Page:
Coolermaster Hyper 212 Plus AMD Installation & Clearance
Since the release of HWC’s review of Coolermaster’s new Hyper 212 Plus HDT cooler we’ve had quite a few folks inquire about its performance on AMD’s AM2/AM3 platform. I figured that since I’d already ordered one to try out on my MSI 790FX-GD70, I’d take some pics of the process and put them up along with some comparison temps. (I’ll post up a chart in the review thread once I’ve got all of the #s in). This is not an official HWC review (the quality of the pics will attest to that… :) ), it’s just my own personal mini-project that I hope will be useful to the folks who were looking for more information on this cooler.
As a bit of background for those of you who are used to seeing me running nothing but WC’d Intel rigs, and who might be wondering where I’m going with this new build…
I cut my OC teeth on S754 AMD procs with a MSI NF3 K8N Neo Platinum motherboard, and decided that I’d give them a shot again once the Phenom II AM3 platform started to look promising. I’d already ordered my gear when the review for the Hyper 212 Plus came out, and as it happens, my first quality air cooler was CM’s Hyper 6+ on that very motherboard so I couldn’t resist the urge to complete the cycle and give this new cooler a try for my return to AMD.
That’s probably just about enough about me… let’s get on to the pics.
The great majority of this has already been covered by AkG's review, but I figured I'd try to cover all of the steps in case somebody out there with an AMD platform has never installed an aftermarket cooler. Please excuse the poor quality of the images... I never did get the hang of taking decent pics.... :)
On the left is AMD's stock cooler. It's a simple matter of flipping the latch on the side to release the spring tension on it. Once the pressure is off, the square holes on the spring bar can be manouvered off of the plastic tabs. Be careful when you remove the heatsink as there will be an airlock between the heatsink and the CPU (caused by the thermal compound) which will effectively "glue" the CPU to the bottom of the heatsink. If you pull too hard without breaking the seal, you risk pulling the CPU out of the socket and damaging the pins. It's best to apply a mild upwards force on one of the corners of the heatsink at the same time as you rotate it back and forth.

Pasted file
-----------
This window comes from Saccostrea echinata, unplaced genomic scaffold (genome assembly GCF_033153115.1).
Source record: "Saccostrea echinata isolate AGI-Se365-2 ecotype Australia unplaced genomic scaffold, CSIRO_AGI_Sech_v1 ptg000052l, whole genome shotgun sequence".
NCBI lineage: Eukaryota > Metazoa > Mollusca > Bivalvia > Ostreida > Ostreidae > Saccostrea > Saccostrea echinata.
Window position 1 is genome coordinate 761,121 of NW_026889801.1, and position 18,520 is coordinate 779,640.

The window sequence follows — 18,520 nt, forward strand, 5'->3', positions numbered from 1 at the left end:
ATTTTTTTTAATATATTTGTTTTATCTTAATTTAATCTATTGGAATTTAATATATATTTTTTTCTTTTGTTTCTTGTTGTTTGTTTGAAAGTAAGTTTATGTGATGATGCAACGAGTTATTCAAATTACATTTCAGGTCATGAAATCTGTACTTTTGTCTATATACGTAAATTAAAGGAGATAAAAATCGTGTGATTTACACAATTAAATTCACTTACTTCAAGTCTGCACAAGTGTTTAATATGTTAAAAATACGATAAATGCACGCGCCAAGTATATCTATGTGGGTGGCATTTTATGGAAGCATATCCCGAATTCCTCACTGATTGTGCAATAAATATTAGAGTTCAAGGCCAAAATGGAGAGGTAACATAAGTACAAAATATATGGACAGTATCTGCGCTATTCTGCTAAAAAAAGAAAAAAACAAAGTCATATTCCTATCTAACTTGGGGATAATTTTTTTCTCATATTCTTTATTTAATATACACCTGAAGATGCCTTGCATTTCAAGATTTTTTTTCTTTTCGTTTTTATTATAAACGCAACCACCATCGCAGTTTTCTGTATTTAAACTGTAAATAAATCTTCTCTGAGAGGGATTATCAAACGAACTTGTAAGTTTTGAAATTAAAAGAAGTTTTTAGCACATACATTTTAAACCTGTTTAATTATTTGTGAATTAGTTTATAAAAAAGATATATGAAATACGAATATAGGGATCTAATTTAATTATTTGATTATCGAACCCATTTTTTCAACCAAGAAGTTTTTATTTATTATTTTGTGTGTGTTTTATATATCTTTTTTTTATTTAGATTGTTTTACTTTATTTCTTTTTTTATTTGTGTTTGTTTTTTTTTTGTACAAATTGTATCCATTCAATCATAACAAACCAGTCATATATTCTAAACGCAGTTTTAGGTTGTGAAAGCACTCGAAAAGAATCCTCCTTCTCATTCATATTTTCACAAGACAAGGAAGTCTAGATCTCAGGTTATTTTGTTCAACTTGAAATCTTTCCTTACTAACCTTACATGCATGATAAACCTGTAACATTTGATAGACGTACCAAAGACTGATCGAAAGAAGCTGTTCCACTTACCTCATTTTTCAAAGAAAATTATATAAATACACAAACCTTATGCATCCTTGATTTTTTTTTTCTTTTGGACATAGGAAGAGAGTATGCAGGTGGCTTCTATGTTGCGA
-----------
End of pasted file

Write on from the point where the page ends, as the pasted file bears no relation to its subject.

On the right, we see the top retention bracket with the CPU in the center. Since the Hyper 212+ comes with it's own backplate we'll need to remove those 4 screws to get it (and the plastic backplate) off.
In these images we see the backplate from the other side of the motherboard. Once you remove the 4 screws from the top retention bracket this piece will also come loose. I've had to hunt these things down from time to time when selling a used AMD board, so I make it a practice to attach the top and bottom pieces together with the screws and store them in the motherboard box for future use.
That's it for motherboard prep, we're now ready to start installing our new toy.....
Moving on, let's get to the start of the installation process for our new heatsink. Shown above are all of the parts we'll need to attach the backplate to the motherboard. We've got the backplate, 4 standoffs/screws, 4 nuts, and Coolermaster has been kind enough to provide us with a phillips nutdriver so that we don't have to dig up a wrench.
If you haven't figured it out yet, installing this cooler requires that you remove your motherboard from the case. Once you have it out it's a simple matter of aligning the backplate with the holes on your board (for AMD the main body of the backplate goes flush on the back of your motherboard), feeding the standoff screws through those holes from the top of the board (image on the left), and then attaching the nuts to the screws from the bottom (image on the right).
Once you have all 4 nuts secure, you can tighten them using the nut driver, however you might want to leave them loose for now to make it easier to line up the mounting screws.
Here's the finished product, ready for mounting the cooler to our motherboard. As I mentioned previously, there's a fair bit of slop in the mounting holes, so it makes life a lot easier if you don't tighten these up yet. This allows for the standoffs to be muscled into place once it comes time to thread the cooler mounting screws.